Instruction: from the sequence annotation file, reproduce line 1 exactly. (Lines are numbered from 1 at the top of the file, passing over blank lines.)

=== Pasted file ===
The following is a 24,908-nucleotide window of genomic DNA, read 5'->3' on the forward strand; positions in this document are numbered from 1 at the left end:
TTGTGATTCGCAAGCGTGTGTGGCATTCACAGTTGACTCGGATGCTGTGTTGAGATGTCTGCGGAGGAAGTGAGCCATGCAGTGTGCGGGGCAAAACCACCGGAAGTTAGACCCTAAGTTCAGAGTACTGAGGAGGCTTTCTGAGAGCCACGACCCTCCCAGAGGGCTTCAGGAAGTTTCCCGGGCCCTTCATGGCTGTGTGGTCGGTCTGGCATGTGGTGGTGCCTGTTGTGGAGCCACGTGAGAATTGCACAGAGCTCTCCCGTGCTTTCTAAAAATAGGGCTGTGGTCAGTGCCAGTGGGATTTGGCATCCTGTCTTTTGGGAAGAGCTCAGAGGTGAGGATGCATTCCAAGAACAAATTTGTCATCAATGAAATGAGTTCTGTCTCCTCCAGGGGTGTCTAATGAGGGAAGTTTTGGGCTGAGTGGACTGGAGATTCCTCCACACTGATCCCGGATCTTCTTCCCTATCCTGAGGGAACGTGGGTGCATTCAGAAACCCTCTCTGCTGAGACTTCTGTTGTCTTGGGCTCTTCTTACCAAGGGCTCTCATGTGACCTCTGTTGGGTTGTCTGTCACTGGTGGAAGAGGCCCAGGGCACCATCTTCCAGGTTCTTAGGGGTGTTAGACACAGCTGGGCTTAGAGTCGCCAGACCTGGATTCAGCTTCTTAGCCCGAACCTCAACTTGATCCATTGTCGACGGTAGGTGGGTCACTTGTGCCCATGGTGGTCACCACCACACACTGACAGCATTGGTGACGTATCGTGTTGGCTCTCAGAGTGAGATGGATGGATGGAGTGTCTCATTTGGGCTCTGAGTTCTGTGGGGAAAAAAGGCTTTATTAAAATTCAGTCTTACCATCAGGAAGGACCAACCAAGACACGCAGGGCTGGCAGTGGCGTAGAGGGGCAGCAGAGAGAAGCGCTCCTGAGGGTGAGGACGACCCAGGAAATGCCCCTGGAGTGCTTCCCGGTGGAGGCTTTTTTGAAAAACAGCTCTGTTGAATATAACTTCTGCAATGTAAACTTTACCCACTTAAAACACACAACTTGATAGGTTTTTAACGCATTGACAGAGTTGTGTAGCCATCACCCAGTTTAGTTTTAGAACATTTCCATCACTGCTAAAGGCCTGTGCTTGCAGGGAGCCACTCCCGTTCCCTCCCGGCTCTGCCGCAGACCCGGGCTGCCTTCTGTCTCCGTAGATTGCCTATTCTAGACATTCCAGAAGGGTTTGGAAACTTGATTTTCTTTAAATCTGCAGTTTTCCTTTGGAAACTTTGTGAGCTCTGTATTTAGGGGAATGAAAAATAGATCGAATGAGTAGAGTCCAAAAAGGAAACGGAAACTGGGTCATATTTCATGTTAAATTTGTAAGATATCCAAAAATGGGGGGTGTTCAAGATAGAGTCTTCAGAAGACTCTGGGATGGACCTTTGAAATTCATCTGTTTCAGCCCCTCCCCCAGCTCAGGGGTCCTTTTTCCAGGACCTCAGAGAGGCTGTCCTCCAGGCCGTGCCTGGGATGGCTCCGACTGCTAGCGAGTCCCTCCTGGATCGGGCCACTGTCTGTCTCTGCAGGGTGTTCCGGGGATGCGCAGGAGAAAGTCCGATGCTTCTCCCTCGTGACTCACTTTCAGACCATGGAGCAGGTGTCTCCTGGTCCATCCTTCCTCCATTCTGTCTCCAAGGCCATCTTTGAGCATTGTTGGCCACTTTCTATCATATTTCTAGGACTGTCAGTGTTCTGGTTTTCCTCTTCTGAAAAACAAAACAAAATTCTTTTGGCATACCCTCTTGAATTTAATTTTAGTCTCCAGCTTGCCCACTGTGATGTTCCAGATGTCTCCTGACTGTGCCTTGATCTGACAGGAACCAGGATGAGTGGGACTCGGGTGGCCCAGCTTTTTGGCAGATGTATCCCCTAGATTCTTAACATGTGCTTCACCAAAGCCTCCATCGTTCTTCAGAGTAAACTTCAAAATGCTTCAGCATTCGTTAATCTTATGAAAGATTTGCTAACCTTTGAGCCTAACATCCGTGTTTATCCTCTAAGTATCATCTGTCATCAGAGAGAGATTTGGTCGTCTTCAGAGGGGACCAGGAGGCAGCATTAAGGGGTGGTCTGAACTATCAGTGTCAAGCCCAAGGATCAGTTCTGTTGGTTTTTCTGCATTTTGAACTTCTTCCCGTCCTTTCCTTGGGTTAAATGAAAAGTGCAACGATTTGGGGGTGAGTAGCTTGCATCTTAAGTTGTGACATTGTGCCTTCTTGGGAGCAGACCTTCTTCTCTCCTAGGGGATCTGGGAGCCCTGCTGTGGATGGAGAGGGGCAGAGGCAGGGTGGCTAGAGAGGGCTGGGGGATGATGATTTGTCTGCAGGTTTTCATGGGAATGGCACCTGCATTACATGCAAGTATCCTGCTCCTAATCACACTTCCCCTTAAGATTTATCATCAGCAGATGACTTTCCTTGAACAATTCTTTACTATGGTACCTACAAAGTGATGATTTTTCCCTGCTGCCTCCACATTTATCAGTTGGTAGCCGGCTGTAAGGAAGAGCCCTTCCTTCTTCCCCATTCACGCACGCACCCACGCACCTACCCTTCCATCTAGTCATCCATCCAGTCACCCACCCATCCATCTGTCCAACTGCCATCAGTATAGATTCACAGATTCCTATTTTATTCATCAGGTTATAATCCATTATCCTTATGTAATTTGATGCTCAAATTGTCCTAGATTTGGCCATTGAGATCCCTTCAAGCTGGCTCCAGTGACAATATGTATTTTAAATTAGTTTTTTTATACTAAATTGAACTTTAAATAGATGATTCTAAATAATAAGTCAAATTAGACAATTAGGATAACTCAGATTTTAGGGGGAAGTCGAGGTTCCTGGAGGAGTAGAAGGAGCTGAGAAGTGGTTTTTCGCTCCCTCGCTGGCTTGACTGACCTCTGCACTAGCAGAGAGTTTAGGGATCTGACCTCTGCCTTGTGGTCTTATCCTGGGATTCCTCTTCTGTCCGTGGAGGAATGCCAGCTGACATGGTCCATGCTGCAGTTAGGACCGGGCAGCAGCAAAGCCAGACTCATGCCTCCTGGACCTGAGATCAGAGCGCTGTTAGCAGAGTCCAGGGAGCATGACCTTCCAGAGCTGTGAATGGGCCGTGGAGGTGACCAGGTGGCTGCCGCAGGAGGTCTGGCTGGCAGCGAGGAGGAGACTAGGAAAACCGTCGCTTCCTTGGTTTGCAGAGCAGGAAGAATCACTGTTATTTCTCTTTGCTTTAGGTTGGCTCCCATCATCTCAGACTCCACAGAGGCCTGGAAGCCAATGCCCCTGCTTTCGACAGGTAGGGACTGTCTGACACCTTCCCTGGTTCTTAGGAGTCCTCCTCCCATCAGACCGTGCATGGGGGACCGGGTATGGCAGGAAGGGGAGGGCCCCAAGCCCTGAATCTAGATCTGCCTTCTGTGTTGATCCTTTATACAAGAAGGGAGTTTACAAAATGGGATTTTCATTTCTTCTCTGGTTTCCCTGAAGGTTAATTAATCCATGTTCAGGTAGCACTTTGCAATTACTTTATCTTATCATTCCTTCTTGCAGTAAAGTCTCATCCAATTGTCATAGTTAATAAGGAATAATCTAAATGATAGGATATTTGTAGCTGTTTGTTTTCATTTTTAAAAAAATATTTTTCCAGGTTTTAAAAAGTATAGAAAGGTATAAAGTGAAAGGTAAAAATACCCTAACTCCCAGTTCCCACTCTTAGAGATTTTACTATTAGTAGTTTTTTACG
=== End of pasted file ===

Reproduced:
The following is a 24,908-nucleotide window of genomic DNA, read 5'->3' on the forward strand; positions in this document are numbered from 1 at the left end: